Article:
I was looking to update iptables in our webserver which would prevent DoS attack to an extent.

1) Related to web traffic, below are the iptables rules i found.

iptables -I INPUT -p tcp --dport 80 -i eth0 -m state --state NEW -m recent --set
iptables -I INPUT -p tcp --dport 80 -i eth0 -m state --state NEW -m recent --update --seconds 60 --hitcount 10 -j DROP

iptables -A INPUT -p tcp --dport 80 -m state --state NEW -m limit --limit 50/minute --limit-burst 200 -j ACCEPT

iptables -A INPUT -m state --state RELATED,ESTABLISHED -m limit --limit 50/second --limit-burst 50 -j ACCEPT

I am able to understand the first 2 rules. Can someone clarify the last 2 rules? Taking the last 2 rules, does the 1st one mean that only 50 new connections are accepted per minute? What does the limit-burst do? I tried to read about it. But not sure if I understood it clearly. Does it mean that once 200 new connections are accepted in a minute, then it puts a limit of only 50 new connections per minute. And any further new connection requests will be dropped. And when will it again go back allowing the burst of 200 new requests once again?

Now, what does the last rule mean? Only 50 users can be connected to my webserver per second? Why is the burst count here is again same 50? With these last 2 rules, are there chances that some legitimate traffic might get dropped?

2) I came across the below set of rules which was being referred in so many places to block portscan. Does it look right? can someone explain what this does? I am quite unsure about the logic and why dport is 139 in the last 4 rules.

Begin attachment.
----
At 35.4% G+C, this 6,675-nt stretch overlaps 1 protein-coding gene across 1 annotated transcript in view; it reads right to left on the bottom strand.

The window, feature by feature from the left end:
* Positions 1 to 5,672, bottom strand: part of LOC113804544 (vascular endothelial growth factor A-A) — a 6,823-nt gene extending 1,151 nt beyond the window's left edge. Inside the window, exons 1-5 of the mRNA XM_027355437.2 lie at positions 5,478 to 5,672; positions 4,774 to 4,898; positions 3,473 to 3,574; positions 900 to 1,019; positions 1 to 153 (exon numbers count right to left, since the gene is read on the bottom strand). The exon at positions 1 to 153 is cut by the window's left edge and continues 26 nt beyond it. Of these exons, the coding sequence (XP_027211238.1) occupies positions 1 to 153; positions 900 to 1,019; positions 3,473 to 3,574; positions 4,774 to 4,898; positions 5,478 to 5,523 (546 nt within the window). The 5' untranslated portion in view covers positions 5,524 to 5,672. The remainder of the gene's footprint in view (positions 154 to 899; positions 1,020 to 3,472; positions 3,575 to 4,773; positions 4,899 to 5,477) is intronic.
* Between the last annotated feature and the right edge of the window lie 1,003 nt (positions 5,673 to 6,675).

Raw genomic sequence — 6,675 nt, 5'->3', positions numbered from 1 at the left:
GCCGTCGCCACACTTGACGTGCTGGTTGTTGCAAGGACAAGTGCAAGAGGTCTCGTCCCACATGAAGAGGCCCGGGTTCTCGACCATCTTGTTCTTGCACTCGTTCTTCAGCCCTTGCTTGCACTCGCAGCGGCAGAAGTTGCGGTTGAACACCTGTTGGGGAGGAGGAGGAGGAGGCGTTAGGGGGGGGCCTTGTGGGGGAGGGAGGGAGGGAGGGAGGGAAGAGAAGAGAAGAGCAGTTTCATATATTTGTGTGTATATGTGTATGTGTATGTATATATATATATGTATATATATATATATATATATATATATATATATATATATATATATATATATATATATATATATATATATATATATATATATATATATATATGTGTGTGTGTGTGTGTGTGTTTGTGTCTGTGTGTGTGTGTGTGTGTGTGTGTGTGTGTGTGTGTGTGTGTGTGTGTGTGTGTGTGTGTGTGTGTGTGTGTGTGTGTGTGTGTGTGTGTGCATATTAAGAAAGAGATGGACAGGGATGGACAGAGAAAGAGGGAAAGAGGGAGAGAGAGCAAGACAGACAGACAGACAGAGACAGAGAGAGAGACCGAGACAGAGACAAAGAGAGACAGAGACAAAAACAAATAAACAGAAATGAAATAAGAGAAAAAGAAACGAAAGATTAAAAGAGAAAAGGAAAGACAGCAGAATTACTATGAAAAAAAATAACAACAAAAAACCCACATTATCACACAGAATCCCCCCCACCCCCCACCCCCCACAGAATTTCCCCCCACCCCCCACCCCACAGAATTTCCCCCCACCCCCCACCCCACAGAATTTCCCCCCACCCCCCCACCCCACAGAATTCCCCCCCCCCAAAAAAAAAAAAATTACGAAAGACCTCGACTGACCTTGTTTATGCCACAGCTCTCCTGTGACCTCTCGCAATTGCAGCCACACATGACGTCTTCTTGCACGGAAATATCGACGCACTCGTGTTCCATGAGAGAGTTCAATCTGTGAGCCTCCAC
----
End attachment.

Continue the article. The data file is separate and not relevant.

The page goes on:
# Attempt to block portscans
# Anyone who tried to portscan us is locked out for an entire day.
iptables -A INPUT   -m recent --name portscan --rcheck --seconds 86400 -j DROP
iptables -A FORWARD -m recent --name portscan --rcheck --seconds 86400 -j DROP

# Once the day has passed, remove them from the portscan list
iptables -A INPUT   -m recent --name portscan --remove
iptables -A FORWARD -m recent --name portscan --remove

# These rules add scanners to the portscan list, and log the attempt.
iptables -A INPUT   -p tcp -m tcp --dport 139 -m recent --name portscan --set -j LOG --log-prefix "Portscan:"
iptables -A INPUT   -p tcp -m tcp --dport 139 -m recent --name portscan --set -j DROP

iptables -A FORWARD -p tcp -m tcp --dport 139 -m recent --name portscan --set -j LOG --log-prefix "Portscan:"
iptables -A FORWARD -p tcp -m tcp --dport 139 -m recent --name portscan --set -j DROP

The limit extension implements a token bucket mechanism. Usually when a rule matches, netfilter jumps to the provided target, ACCEPT in this case. When you plug in the limit extension, netfilter has to remove a "token" from this rule's "bucket" before it is allowed to jump. If there aren't any tokens in the bucket, this extension prevents netfilter from jumping, even though the rule did match.

--limit 50/minute #tells netfilter to add 50 tokens per minute to the bucket
--limit-burst 200 #tells netfilter to use a bucket which holds up to 200 tokens